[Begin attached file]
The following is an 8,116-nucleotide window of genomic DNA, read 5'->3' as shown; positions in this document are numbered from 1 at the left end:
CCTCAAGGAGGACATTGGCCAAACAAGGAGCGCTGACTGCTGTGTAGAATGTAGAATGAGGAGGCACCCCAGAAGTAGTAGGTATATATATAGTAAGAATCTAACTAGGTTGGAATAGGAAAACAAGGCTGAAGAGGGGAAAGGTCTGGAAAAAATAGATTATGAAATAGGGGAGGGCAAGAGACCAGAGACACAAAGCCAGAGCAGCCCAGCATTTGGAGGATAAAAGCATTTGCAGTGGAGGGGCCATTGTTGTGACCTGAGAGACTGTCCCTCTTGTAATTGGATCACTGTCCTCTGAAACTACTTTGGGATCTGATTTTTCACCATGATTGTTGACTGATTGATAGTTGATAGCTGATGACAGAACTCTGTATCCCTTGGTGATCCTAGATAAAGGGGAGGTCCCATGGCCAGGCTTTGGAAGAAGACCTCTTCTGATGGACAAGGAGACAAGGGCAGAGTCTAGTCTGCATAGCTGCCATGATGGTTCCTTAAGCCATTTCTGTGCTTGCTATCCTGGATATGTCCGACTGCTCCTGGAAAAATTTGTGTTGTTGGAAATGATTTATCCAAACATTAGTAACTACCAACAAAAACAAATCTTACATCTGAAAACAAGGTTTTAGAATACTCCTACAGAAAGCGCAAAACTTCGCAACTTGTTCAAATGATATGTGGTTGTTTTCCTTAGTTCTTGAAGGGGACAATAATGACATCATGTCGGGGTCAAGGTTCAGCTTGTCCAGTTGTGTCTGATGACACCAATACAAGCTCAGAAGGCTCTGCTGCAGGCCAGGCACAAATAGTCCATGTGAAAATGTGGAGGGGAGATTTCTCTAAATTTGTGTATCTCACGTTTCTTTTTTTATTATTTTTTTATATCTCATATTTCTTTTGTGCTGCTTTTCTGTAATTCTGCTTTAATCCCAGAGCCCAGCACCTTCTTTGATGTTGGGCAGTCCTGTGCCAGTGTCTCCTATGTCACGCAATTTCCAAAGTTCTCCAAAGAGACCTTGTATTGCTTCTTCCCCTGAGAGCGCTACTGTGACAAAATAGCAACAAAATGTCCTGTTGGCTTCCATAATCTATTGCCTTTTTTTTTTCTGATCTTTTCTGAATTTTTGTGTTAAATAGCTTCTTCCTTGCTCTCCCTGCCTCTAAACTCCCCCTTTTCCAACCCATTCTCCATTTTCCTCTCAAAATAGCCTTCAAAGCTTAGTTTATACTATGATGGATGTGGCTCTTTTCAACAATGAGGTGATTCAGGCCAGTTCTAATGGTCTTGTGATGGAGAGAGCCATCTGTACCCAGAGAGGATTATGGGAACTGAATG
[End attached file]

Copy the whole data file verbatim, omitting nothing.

The following is an 8,116-nucleotide window of genomic DNA, read 5'->3' as shown; positions in this document are numbered from 1 at the left end:
CCTCAAGGAGGACATTGGCCAAACAAGGAGCGCTGACTGCTGTGTAGAATGTAGAATGAGGAGGCACCCCAGAAGTAGTAGGTATATATATAGTAAGAATCTAACTAGGTTGGAATAGGAAAACAAGGCTGAAGAGGGGAAAGGTCTGGAAAAAATAGATTATGAAATAGGGGAGGGCAAGAGACCAGAGACACAAAGCCAGAGCAGCCCAGCATTTGGAGGATAAAAGCATTTGCAGTGGAGGGGCCATTGTTGTGACCTGAGAGACTGTCCCTCTTGTAATTGGATCACTGTCCTCTGAAACTACTTTGGGATCTGATTTTTCACCATGATTGTTGACTGATTGATAGTTGATAGCTGATGACAGAACTCTGTATCCCTTGGTGATCCTAGATAAAGGGGAGGTCCCATGGCCAGGCTTTGGAAGAAGACCTCTTCTGATGGACAAGGAGACAAGGGCAGAGTCTAGTCTGCATAGCTGCCATGATGGTTCCTTAAGCCATTTCTGTGCTTGCTATCCTGGATATGTCCGACTGCTCCTGGAAAAATTTGTGTTGTTGGAAATGATTTATCCAAACATTAGTAACTACCAACAAAAACAAATCTTACATCTGAAAACAAGGTTTTAGAATACTCCTACAGAAAGCGCAAAACTTCGCAACTTGTTCAAATGATATGTGGTTGTTTTCCTTAGTTCTTGAAGGGGACAATAATGACATCATGTCGGGGTCAAGGTTCAGCTTGTCCAGTTGTGTCTGATGACACCAATACAAGCTCAGAAGGCTCTGCTGCAGGCCAGGCACAAATAGTCCATGTGAAAATGTGGAGGGGAGATTTCTCTAAATTTGTGTATCTCACGTTTCTTTTTTTATTATTTTTTTATATCTCATATTTCTTTTGTGCTGCTTTTCTGTAATTCTGCTTTAATCCCAGAGCCCAGCACCTTCTTTGATGTTGGGCAGTCCTGTGCCAGTGTCTCCTATGTCACGCAATTTCCAAAGTTCTCCAAAGAGACCTTGTATTGCTTCTTCCCCTGAGAGCGCTACTGTGACAAAATAGCAACAAAATGTCCTGTTGGCTTCCATAATCTATTGCCTTTTTTTTTTCTGATCTTTTCTGAATTTTTGTGTTAAATAGCTTCTTCCTTGCTCTCCCTGCCTCTAAACTCCCCCTTTTCCAACCCATTCTCCATTTTCCTCTCAAAATAGCCTTCAAAGCTTAGTTTATACTATGATGGATGTGGCTCTTTTCAACAATGAGGTGATTCAGGCCAGTTCTAATGGTCTTGTGATGGAGAGAGCCATCTGTACCCAGAGAGGATTATGGGAACTGAATG